President Carter's decision to normalize the relationship between the United States and the People's Republic of China in 1979 changed China, the United States, and the world. The Carter Center's China Program is dedicated to preserving this legacy and advancing U.S.-China relations by building synergy between China and the United States on issues of global importance, including fostering greater cooperation between them in other nations, providing resources and scholarship, and nurturing the next generation of young leaders who can shape the critical U.S.-China bilateral relationship to be a cornerstone of global peace and prosperity.
Promoting U.S.-China Collaboration in Other Nations
The China Program is initiating pilot programs to highlight the benefits of coordinated and collective action between the United States and China in Asia, Africa, and Latin America. This includes developing a platform to monitor and report on regional crises that could result in internal chaos and damage the crucial U.S.-China relationship. The program encourages multilateral dialogue to help resolve local conflicts, provide advice and assistance to local economic development and political reform efforts, and produce confidence-building measures for the U.S.-China relationship.
Nurturing Young Leaders
Complexities in U.S.-China relations require the next generation of leaders in both countries to be innovative problem solvers and analysts with fresh approaches to the global impact of U.S.-China bilateral relations. The China Program is developing a framework for simulated U.S.-China negotiations on regional and global issues to enhance policy education for future leaders who will either manage or influence bilateral collaboration outside the two countries. The Center also will select young scholars and professionals to be fellows working in the United States or China to monitor issues impacting U.S.-China relations and identify policy analyses to inform decision-makers and opinion makers. Fellows also will participate in the Center's worldwide election observation missions.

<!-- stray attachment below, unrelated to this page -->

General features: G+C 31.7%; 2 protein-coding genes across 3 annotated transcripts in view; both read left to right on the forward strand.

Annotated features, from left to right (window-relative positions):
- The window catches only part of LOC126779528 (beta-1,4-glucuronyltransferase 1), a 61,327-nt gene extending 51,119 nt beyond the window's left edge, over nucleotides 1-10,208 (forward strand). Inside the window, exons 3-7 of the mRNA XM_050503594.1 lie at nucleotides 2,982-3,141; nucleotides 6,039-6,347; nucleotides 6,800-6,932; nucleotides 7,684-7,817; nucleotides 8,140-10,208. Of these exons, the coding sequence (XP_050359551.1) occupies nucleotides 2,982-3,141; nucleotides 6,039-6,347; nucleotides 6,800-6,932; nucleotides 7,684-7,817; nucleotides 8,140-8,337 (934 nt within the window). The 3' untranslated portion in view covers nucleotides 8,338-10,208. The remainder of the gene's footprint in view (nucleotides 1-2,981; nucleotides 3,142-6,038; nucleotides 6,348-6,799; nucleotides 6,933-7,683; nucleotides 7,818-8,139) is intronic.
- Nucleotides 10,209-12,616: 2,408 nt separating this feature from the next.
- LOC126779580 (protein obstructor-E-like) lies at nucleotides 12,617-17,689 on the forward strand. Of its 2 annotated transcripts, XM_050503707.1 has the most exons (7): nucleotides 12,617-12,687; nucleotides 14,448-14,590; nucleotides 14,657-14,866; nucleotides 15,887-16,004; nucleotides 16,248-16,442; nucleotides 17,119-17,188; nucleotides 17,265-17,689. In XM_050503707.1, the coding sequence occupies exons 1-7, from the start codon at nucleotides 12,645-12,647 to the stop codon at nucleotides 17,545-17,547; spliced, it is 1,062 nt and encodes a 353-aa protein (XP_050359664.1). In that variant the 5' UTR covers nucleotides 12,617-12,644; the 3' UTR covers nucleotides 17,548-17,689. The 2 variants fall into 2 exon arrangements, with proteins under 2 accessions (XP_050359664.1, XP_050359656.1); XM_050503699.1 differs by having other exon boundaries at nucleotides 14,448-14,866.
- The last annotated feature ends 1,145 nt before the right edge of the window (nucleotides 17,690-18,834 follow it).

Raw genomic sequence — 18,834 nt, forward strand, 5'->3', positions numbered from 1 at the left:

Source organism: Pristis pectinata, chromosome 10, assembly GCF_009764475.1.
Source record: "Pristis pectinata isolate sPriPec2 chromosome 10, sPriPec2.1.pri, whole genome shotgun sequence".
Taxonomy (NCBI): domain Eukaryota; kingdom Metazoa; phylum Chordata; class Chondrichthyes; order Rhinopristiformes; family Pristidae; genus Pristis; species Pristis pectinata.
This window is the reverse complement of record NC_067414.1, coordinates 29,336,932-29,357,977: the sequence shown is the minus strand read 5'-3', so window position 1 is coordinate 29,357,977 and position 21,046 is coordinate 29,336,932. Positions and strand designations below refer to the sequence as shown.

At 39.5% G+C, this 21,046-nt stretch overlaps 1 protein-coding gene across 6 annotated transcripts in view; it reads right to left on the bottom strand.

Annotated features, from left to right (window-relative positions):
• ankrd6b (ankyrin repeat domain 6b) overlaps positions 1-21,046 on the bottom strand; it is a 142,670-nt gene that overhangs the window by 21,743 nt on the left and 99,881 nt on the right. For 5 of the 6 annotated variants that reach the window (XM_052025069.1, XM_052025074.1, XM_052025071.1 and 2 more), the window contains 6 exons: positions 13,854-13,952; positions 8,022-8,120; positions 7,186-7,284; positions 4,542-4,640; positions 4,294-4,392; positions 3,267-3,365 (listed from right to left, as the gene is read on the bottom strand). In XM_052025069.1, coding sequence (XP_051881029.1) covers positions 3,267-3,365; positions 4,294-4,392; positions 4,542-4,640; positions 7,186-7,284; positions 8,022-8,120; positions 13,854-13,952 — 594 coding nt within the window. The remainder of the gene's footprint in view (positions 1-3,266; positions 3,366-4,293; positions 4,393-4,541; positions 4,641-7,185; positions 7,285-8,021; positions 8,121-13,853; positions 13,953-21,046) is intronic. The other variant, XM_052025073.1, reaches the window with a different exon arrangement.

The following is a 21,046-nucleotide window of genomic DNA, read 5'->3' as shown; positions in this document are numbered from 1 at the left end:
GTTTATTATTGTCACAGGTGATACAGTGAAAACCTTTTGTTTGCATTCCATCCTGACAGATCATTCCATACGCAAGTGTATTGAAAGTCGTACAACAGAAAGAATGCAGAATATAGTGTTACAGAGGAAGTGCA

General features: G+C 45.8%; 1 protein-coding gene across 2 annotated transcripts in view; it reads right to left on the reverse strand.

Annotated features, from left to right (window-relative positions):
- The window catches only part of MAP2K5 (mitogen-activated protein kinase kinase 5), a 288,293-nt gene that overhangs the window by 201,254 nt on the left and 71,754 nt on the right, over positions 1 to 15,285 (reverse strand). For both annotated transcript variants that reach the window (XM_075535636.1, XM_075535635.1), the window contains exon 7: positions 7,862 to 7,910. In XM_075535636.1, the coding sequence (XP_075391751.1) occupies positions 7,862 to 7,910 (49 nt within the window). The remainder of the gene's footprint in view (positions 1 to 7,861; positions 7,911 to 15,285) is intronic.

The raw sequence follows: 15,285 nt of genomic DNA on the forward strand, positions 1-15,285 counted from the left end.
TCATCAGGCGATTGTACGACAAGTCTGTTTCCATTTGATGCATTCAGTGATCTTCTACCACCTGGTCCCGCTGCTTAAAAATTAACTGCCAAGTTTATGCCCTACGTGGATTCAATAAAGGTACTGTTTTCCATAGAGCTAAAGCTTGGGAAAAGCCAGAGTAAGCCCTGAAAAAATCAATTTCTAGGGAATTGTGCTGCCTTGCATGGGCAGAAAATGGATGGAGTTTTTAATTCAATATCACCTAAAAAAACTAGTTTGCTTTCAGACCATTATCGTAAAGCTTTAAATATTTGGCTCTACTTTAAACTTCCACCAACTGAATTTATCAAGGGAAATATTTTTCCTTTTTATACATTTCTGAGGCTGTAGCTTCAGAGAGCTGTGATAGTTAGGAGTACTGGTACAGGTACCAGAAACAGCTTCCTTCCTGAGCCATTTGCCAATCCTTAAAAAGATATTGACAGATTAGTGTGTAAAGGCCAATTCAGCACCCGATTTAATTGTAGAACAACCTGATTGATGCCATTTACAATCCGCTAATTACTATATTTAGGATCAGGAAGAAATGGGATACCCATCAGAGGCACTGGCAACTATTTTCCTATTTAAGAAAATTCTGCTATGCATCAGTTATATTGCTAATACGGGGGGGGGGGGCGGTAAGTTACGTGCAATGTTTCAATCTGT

Conducting Research and Providing Scholarship
The China Program produces original scholarship that provides action-oriented insights for advancing U.S.-China collaboration on global issues. Central to this, the program convenes an annual Carter Center Forum on U.S.-China Relations and organizes workshops on subjects crucial to both countries in collaboration with partners in China and other countries. Conference proceedings and workshop papers are published online or in print.
Engaging China Online
In 2000, the China Program helped launch a website on villager self-government in China that quickly became one of the most comprehensive websites on grassroots democracy in China. Today, the Chinese Ministry of Civil Affairs maintains a website. Two years later, the Center launched http://www.chinaelections.org/, which became the most visited political reform portal inside and outside China.
In 2008, the China Program and the Center's Global ATI Initiative jointly launched http://www.chinatransparency.org/. Since 2013, the China Program has followed a select community of 100 influential Weibo bloggers at www.weibochina.org, where policymakers, scholars, and ordinary people can observe a China different from official media reports. Also in 2013, the program launched the website http://www.uscnpm.org/ to provide updates on a wide range of topics related to U.S.-China relations, including foreign policy, economy and trade, and social media.
Results and Impact
- The only nongovernmental organization to be invited by the Chinese government to assist the Ministry of Civil Affairs in standardizing election practices in more than 600,000 villages
- Sponsored numerous visits by Chinese officials to observe U.S. elections since 1998
- Created websites that have become important portals for debate about political reform and open government information in China, encouraging democratic awareness and civic culture
- Due to President Carter's decision 35 years ago and the Center's name recognition in China, President Xi Jinping of China asked President Carter to allocate more resources of The Carter Center to advance U.S.-China relations in 2012